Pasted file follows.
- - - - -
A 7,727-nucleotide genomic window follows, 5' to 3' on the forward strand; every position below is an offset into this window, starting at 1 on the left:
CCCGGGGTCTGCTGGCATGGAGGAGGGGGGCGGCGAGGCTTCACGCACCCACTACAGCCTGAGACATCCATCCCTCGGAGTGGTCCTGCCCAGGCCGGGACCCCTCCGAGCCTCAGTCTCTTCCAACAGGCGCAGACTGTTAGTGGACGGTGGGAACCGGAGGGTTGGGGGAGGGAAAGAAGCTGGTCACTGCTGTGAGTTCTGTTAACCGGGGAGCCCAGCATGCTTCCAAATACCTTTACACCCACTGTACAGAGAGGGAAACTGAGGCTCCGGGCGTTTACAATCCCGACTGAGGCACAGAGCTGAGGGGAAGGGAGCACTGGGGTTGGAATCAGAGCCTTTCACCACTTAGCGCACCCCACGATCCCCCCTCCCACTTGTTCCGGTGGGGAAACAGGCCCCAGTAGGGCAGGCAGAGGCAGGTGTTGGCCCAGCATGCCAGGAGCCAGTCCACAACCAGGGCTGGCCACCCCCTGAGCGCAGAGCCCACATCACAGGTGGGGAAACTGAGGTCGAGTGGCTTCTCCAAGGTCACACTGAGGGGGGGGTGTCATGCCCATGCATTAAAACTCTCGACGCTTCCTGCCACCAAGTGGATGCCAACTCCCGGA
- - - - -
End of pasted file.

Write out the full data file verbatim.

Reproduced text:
A 7,727-nucleotide genomic window follows, 5' to 3' on the forward strand; every position below is an offset into this window, starting at 1 on the left:
CCCGGGGTCTGCTGGCATGGAGGAGGGGGGCGGCGAGGCTTCACGCACCCACTACAGCCTGAGACATCCATCCCTCGGAGTGGTCCTGCCCAGGCCGGGACCCCTCCGAGCCTCAGTCTCTTCCAACAGGCGCAGACTGTTAGTGGACGGTGGGAACCGGAGGGTTGGGGGAGGGAAAGAAGCTGGTCACTGCTGTGAGTTCTGTTAACCGGGGAGCCCAGCATGCTTCCAAATACCTTTACACCCACTGTACAGAGAGGGAAACTGAGGCTCCGGGCGTTTACAATCCCGACTGAGGCACAGAGCTGAGGGGAAGGGAGCACTGGGGTTGGAATCAGAGCCTTTCACCACTTAGCGCACCCCACGATCCCCCCTCCCACTTGTTCCGGTGGGGAAACAGGCCCCAGTAGGGCAGGCAGAGGCAGGTGTTGGCCCAGCATGCCAGGAGCCAGTCCACAACCAGGGCTGGCCACCCCCTGAGCGCAGAGCCCACATCACAGGTGGGGAAACTGAGGTCGAGTGGCTTCTCCAAGGTCACACTGAGGGGGGGGTGTCATGCCCATGCATTAAAACTCTCGACGCTTCCTGCCACCAAGTGGATGCCAACTCCCGGA